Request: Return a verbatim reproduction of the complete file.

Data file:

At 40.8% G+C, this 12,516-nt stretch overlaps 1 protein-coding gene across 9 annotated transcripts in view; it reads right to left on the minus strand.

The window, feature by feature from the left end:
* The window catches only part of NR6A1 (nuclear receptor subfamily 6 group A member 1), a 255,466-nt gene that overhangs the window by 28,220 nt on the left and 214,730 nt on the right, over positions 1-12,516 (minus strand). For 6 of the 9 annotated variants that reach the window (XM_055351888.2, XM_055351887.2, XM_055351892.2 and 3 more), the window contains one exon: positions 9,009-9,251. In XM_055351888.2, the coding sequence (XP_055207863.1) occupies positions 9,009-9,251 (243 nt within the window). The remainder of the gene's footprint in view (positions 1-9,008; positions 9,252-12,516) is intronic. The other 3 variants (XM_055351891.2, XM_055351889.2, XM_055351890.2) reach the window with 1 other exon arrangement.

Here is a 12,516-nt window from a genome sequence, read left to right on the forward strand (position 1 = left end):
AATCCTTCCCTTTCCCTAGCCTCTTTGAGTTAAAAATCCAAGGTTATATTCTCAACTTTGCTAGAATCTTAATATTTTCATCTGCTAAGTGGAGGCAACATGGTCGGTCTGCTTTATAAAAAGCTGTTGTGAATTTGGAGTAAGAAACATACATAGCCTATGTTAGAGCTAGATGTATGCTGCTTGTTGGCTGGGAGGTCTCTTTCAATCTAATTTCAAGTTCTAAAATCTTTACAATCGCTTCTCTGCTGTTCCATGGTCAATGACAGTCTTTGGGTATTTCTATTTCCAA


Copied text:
At 40.8% G+C, this 12,516-nt stretch overlaps 1 protein-coding gene across 9 annotated transcripts in view; it reads right to left on the minus strand.

The window, feature by feature from the left end:
* The window catches only part of NR6A1 (nuclear receptor subfamily 6 group A member 1), a 255,466-nt gene that overhangs the window by 28,220 nt on the left and 214,730 nt on the right, over positions 1-12,516 (minus strand). For 6 of the 9 annotated variants that reach the window (XM_055351888.2, XM_055351887.2, XM_055351892.2 and 3 more), the window contains one exon: positions 9,009-9,251. In XM_055351888.2, the coding sequence (XP_055207863.1) occupies positions 9,009-9,251 (243 nt within the window). The remainder of the gene's footprint in view (positions 1-9,008; positions 9,252-12,516) is intronic. The other 3 variants (XM_055351891.2, XM_055351889.2, XM_055351890.2) reach the window with 1 other exon arrangement.

Here is a 12,516-nt window from a genome sequence, read left to right on the forward strand (position 1 = left end):
AATCCTTCCCTTTCCCTAGCCTCTTTGAGTTAAAAATCCAAGGTTATATTCTCAACTTTGCTAGAATCTTAATATTTTCATCTGCTAAGTGGAGGCAACATGGTCGGTCTGCTTTATAAAAAGCTGTTGTGAATTTGGAGTAAGAAACATACATAGCCTATGTTAGAGCTAGATGTATGCTGCTTGTTGGCTGGGAGGTCTCTTTCAATCTAATTTCAAGTTCTAAAATCTTTACAATCGCTTCTCTGCTGTTCCATGGTCAATGACAGTCTTTGGGTATTTCTATTTCCAA